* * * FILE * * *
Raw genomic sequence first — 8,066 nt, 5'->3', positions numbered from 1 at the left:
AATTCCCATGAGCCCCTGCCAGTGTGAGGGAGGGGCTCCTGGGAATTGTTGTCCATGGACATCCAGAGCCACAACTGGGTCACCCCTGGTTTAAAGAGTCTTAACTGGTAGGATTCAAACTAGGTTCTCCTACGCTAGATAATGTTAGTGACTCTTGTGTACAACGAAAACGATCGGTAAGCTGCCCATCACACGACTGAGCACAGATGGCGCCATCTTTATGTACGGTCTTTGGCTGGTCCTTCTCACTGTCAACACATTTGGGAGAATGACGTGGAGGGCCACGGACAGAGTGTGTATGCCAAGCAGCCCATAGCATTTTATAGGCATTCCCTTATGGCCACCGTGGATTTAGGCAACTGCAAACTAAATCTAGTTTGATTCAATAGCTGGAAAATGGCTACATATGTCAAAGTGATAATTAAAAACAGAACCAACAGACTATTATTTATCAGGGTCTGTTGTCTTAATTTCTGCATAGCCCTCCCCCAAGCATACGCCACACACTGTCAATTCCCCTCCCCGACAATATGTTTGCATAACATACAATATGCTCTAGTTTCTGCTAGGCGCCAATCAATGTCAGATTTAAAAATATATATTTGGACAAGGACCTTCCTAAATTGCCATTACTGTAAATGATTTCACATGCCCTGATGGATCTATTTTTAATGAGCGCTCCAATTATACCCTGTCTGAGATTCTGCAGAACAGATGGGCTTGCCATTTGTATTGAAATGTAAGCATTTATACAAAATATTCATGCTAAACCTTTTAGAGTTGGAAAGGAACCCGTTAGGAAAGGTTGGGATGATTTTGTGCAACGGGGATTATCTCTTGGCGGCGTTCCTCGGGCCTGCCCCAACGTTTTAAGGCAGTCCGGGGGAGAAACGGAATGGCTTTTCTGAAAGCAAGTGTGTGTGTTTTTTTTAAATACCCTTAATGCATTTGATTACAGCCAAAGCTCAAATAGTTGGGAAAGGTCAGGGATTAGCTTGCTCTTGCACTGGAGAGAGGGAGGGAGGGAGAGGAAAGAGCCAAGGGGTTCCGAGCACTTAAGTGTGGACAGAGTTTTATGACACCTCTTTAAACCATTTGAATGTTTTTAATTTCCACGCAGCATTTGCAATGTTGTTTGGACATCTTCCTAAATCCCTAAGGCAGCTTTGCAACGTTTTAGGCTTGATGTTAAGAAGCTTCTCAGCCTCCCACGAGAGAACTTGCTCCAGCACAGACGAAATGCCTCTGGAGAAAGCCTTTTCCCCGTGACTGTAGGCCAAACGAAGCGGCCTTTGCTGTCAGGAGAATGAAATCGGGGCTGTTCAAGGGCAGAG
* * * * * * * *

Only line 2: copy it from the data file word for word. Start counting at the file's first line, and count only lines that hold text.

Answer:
AATTCCCATGAGCCCCTGCCAGTGTGAGGGAGGGGCTCCTGGGAATTGTTGTCCATGGACATCCAGAGCCACAACTGGGTCACCCCTGGTTTAAAGAGTCTTAACTGGTAGGATTCAAACTAGGTTCTCCTACGCTAGATAATGTTAGTGACTCTTGTGTACAACGAAAACGATCGGTAAGCTGCCCATCACACGACTGAGCACAGATGGCGCCATCTTTATGTACGGTCTTTGGCTGGTCCTTCTCACTGTCAACACATTTGGGAGAATGACGTGGAGGGCCACGGACAGAGTGTGTATGCCAAGCAGCCCATAGCATTTTATAGGCATTCCCTTATGGCCACCGTGGATTTAGGCAACTGCAAACTAAATCTAGTTTGATTCAATAGCTGGAAAATGGCTACATATGTCAAAGTGATAATTAAAAACAGAACCAACAGACTATTATTTATCAGGGTCTGTTGTCTTAATTTCTGCATAGCCCTCCCCCAAGCATACGCCACACACTGTCAATTCCCCTCCCCGACAATATGTTTGCATAACATACAATATGCTCTAGTTTCTGCTAGGCGCCAATCAATGTCAGATTTAAAAATATATATTTGGACAAGGACCTTCCTAAATTGCCATTACTGTAAATGATTTCACATGCCCTGATGGATCTATTTTTAATGAGCGCTCCAATTATACCCTGTCTGAGATTCTGCAGAACAGATGGGCTTGCCATTTGTATTGAAATGTAAGCATTTATACAAAATATTCATGCTAAACCTTTTAGAGTTGGAAAGGAACCCGTTAGGAAAGGTTGGGATGATTTTGTGCAACGGGGATTATCTCTTGGCGGCGTTCCTCGGGCCTGCCCCAACGTTTTAAGGCAGTCCGGGGGAGAAACGGAATGGCTTTTCTGAAAGCAAGTGTGTGTGTTTTTTTTAAATACCCTTAATGCATTTGATTACAGCCAAAGCTCAAATAGTTGGGAAAGGTCAGGGATTAGCTTGCTCTTGCACTGGAGAGAGGGAGGGAGGGAGAGGAAAGAGCCAAGGGGTTCCGAGCACTTAAGTGTGGACAGAGTTTTATGACACCTCTTTAAACCATTTGAATGTTTTTAATTTCCACGCAGCATTTGCAATGTTGTTTGGACATCTTCCTAAATCCCTAAGGCAGCTTTGCAACGTTTTAGGCTTGATGTTAAGAAGCTTCTCAGCCTCCCACGAGAGAACTTGCTCCAGCACAGACGAAATGCCTCTGGAGAAAGCCTTTTCCCCGTGACTGTAGGCCAAACGAAGCGGCCTTTGCTGTCAGGAGAATGAAATCGGGGCTGTTCAAGGGCAGAG